These disclosure obligations will start to take effect in 2021, but much detail is still to be worked out. You can expect to see a consultation paper from the Joint Committee of the European Supervisory Authorities (ESAs) around these disclosure obligations in the coming months.

As briefly set out above, the next few years will see significant regulatory changes in this field, so I would ask that you now start to consider the impact of these changes in your industry.

Concluding Remarks

In conclusion, I have to say, I am attracted to the simple elegance in the laws of ancient Lucca not to steal, commit fraud or falsify.

However, since then, financial services have grown in scale and complexity and we need an ever more sophisticated toolkit to regulate the conduct of the firms providing those services. At the Central Bank of Ireland we are consistently evolving and enhancing that toolkit.

Some of our priority issues will have more immediate benefits, while others will bear fruit over the longer term.

But we meet today at the dawn of a new year – indeed of a new decade.

I hope – indeed expect – that the 2020s will be the decade when all firms and boards put conduct, culture and customers firmly at the top of the corporate agenda.

For it is only when they take conduct issues seriously that we can fully deliver on our vision of a trustworthy financial system.

As compliance professionals, you have a vital role to play in being firm and decisive in the execution of your essential duties and reminding leadership teams that they are accountable for the behaviour and culture of their firms.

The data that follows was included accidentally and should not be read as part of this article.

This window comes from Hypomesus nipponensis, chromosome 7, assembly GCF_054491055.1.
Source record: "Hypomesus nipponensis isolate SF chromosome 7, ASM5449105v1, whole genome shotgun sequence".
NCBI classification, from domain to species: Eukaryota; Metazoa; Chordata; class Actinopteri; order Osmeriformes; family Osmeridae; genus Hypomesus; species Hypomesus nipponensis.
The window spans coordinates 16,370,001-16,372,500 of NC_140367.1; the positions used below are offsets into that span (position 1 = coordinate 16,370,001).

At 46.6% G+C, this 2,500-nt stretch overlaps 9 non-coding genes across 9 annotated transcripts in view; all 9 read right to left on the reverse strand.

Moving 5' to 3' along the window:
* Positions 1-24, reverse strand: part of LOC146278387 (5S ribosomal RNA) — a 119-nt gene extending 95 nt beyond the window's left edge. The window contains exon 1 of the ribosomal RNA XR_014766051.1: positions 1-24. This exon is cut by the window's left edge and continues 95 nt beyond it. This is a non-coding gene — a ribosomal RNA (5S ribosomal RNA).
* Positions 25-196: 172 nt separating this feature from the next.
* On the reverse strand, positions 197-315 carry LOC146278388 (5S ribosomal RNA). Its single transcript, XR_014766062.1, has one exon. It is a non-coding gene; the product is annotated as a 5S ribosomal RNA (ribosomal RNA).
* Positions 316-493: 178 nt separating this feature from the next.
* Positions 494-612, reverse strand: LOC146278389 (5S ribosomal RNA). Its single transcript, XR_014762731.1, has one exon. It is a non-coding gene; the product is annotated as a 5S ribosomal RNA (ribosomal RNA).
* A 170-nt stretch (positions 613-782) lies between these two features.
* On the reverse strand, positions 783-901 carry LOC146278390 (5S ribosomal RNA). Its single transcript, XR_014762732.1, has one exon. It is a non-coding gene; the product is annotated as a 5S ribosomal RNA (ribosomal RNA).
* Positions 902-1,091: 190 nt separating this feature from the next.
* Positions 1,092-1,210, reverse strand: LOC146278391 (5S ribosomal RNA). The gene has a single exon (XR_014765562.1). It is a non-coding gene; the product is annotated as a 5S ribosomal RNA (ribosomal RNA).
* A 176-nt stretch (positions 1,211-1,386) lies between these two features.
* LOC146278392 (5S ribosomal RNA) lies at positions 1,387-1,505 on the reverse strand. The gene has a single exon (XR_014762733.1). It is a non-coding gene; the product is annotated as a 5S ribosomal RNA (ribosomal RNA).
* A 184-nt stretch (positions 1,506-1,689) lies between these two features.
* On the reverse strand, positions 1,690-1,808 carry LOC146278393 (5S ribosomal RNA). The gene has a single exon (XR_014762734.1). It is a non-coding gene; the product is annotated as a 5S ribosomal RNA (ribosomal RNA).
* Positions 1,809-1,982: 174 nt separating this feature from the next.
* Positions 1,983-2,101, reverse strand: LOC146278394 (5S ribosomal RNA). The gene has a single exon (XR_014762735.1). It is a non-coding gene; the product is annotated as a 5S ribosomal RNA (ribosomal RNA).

1.   A History of Modern Banks of Issue, Charles A Conant, 1927

2.  The Future of Global Financial Centres after Brexit: an EU Perspective, Silvia Calo and Valerie Herzberg, Central Bank of Ireland

3.   Central Bank of Ireland Strategic Plan 2019-2021

4. We will support EU supervisory convergence initiatives through thematic inspections of the requirements of the Markets in Financial Instruments (MiFID) Directive.

5. See Consultation Paper 86 on Fund Management Company Effectiveness – Delegate Oversight

6. Ucits stands for Undertakings for Collective Investments in Transferable Securities. It provides a single European regulatory framework for an investment vehicle so the vehicle can be marketed across the EU irrespective of where it is domiciled.


8.  VASPs include entities that provide exchange services between virtual assets and currencies, and entities that provide services to store virtual assets.

9. Behaviour and Culture of the Irish Retail Banks